Why Mitt Romney Has My Best Wishes, But Not My Support
In New Hampshire at this hour, Mitt Romney is announcing his second candidacy for the presidency. He is in many ways a good and impressive man, and I wish him well. But I do not wish him the Republican nomination.
On policy, of course, Mitt Romney has a single large achievement, the enactment of mandatory health coverage in Massachusetts, or RomneyCare, which did a great deal to make possible ObamaCare--and which, even now, Romney refuses to recant. "For a right-leaning businessman with no conservative philosophical roots, no great familiarity with the range of conservative thinking on health care, and no deep skepticism about the way politics and bureaucracies work," as Ramesh Ponnuru writes in the current issue of National Review, "the plan must have had strong appeal." Yet the plan has proven costlier than Romney promised, increased waiting times even for routine medical procedures, increased the number of insured citizens only modestly, and, in the form of the individual mandate, profoundly altered the relationship between the state government and the citizens of Massachusetts. RomneyCare was wrong--all wrong--yet Romney continues to embrace it.
What disqualifies Romney for me personally however, is something that has received little attention. Running for the Senate in 1994, Romney debated Edward Kennedy. The following brief exchange took place (you can see the exchange yourself about a third of the way through this video):
KENNEDY: Under your economic program, under the program of Mr. Reagan and Mr. Bush, we say the growth in terms of the unemployment, the growth in the number of children living in poverty....
ROMNEY: Look, I was an Independent during the time of Reagan-Bush. I'm not trying to return to Reagan-Bush.
A brief exchange, as I say, yet think about. The administrations of Ronald Reagan and George H. W. Bush represented a pivotal moment in American history. Reagan rebuilt our defenses, restored the nation's morale, won the Cold War, and set in place the economic policies of limited government and lower taxes that initiated a quarter of a century of economic expansion, and then Bush consolidated and for the most part continued Reagan's policies. Americans in the tens of millions understood the importance of what was taking place--and supported it, even in Massachusetts, which Ronald Reagan carried in both 1980 and 1984. Unemployment didn't rise during those dozen years. It fell. Poverty didn't increase. It shrank. Yet in his exchange with Kennedy, Romney proved too defensive--too frankly unnerved--to remind Kennedy of the record. That says something basic about Romney. It says he lacks conviction. To quote Ramesh once again, Romney is a man "of no conservative philosophical roots."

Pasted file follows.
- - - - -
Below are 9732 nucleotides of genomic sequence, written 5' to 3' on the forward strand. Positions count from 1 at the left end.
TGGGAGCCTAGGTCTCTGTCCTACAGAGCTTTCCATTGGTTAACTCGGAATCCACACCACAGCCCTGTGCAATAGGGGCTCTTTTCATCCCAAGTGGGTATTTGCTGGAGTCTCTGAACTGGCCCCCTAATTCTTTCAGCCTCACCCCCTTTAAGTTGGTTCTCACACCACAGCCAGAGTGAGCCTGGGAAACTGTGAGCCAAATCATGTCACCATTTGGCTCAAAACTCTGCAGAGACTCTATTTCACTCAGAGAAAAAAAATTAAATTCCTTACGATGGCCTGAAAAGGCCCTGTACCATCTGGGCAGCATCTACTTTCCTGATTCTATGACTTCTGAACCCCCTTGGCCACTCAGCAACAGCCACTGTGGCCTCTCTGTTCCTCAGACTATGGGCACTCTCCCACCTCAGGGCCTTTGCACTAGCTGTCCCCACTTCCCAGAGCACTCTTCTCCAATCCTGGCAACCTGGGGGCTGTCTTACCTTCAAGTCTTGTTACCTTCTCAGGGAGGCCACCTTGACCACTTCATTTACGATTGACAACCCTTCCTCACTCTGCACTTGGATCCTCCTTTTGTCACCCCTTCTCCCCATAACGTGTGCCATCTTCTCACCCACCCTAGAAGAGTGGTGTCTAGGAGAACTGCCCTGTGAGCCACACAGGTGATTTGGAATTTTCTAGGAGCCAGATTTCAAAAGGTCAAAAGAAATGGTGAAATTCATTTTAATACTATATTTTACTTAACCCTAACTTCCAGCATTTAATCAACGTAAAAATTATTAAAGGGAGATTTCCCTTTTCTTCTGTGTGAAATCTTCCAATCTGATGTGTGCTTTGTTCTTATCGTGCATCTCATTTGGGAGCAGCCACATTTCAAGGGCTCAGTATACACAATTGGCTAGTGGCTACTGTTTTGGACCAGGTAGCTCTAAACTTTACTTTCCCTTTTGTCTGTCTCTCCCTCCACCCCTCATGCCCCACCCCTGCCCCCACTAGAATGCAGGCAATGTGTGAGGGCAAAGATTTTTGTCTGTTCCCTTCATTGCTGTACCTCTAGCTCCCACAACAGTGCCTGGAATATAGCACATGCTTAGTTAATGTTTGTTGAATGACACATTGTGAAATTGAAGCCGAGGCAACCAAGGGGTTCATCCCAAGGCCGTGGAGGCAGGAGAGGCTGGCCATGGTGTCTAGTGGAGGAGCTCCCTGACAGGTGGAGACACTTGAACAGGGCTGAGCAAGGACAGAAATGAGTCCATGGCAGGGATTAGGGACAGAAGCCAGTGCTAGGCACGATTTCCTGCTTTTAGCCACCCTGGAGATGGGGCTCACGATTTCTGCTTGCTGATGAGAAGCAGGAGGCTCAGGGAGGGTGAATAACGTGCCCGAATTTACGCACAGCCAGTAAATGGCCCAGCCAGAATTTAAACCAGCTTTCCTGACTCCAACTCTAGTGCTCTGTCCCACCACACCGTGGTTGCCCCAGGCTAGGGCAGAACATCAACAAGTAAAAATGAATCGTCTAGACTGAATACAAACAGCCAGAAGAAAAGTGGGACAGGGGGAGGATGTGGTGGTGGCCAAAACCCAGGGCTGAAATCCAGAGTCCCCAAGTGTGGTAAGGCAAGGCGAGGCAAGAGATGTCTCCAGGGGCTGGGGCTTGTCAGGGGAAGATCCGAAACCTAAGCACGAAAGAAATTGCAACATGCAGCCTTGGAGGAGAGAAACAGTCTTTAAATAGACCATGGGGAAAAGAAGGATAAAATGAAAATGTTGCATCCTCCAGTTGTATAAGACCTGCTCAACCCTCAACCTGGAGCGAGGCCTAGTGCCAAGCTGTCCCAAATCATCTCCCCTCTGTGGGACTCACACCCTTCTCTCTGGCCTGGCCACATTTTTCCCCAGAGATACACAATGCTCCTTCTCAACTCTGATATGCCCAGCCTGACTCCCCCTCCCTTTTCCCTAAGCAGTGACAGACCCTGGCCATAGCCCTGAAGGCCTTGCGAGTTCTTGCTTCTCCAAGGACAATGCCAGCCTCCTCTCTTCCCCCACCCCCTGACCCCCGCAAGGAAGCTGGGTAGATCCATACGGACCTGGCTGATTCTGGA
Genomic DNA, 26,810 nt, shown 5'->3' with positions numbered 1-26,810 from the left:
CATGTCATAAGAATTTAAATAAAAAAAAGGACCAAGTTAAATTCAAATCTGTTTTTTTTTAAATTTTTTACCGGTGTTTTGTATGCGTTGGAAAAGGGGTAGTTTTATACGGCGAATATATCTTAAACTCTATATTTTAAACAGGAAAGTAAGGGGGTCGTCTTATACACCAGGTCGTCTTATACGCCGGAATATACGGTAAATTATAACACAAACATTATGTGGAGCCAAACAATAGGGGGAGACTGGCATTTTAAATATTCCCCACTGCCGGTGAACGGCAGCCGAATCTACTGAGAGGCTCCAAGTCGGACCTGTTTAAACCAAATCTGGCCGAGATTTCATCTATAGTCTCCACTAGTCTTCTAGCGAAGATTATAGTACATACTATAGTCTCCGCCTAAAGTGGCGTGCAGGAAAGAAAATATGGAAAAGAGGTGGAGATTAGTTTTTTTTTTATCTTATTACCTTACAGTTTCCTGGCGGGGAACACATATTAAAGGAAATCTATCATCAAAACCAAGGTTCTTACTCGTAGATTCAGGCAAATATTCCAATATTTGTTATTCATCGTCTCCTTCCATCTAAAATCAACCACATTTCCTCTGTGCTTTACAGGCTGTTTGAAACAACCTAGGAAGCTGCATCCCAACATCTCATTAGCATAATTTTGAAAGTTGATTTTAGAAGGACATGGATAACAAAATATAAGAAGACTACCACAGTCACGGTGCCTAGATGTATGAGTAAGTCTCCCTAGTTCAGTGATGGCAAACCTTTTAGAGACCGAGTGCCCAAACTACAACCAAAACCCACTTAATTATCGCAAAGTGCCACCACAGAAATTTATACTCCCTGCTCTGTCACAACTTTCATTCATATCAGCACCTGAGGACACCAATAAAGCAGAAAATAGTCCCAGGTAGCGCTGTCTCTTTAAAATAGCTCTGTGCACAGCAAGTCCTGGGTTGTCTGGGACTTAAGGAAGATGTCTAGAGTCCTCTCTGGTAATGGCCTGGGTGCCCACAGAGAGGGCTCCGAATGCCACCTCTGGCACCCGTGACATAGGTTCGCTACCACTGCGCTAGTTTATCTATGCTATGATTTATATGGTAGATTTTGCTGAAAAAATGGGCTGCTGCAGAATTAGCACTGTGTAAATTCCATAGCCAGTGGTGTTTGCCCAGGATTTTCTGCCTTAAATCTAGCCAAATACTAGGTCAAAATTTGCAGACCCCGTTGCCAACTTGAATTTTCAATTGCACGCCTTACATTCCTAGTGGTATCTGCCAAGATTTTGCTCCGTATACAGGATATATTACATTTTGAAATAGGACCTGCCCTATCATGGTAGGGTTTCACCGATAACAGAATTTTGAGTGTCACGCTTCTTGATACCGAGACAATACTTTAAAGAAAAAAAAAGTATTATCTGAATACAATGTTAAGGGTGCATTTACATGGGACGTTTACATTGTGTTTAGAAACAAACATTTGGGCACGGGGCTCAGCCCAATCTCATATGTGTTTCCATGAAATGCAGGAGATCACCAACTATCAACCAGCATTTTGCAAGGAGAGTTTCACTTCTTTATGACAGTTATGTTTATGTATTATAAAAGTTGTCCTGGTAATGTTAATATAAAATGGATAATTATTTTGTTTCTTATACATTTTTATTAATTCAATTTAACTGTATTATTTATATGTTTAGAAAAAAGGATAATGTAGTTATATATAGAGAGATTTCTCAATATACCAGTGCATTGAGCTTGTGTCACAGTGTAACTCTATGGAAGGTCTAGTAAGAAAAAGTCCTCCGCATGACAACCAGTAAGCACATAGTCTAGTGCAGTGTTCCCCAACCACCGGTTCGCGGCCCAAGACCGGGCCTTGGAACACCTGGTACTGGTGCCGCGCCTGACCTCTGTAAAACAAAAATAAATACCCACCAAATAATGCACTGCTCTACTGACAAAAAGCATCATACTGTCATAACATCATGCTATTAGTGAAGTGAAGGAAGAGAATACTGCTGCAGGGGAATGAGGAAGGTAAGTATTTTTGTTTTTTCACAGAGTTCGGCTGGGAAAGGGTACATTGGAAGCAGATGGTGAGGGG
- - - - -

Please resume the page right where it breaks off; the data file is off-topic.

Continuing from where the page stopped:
Romney's exchange with Kennedy also revealed something basic about his character, at least his political character.
Tens of thousands of members of Romney's generation gave of themselves to help Ronald Reagan and George H. W. Bush do what they did. In Washington, young men and women accepted long hours and modest salaries to staff the White House and the agencies, fighting--and it was a fight--to implement their policies. In the country at large, thousands more fought the fight at the level of local politics, organizing, persuading, turning out the vote. These young Americans recognized that something important--something historic--was taking place. They took part. They extended themselves. They worked. They fought.
Mitt Romney? On his own account, he sat it out.
When I said on a podcast a couple of weeks ago that I thought Romney was too badly wounded to win the nomination, Ricochet member Richard Young put up a post, vividly begging to differ--and elicited dozens of comments, many supporting Romney. That's as it should be. We're here on Ricochet to exchange ideas, opening our minds to each other, and sharing our enthusiasms, and even if I remain convinced that Romney cannot win the nomination, he represents a major candidate. In other words, Richard, and other Romney supporters among the great Ricochetoise, keep at it.
But I wanted to explain myself, letting you know that I won't be joining you. Anyone of intelligence and accomplishment who sat out the Reagan years so completely that he remained an Independent has no right to ask the rest of his to make him Reagan's successor.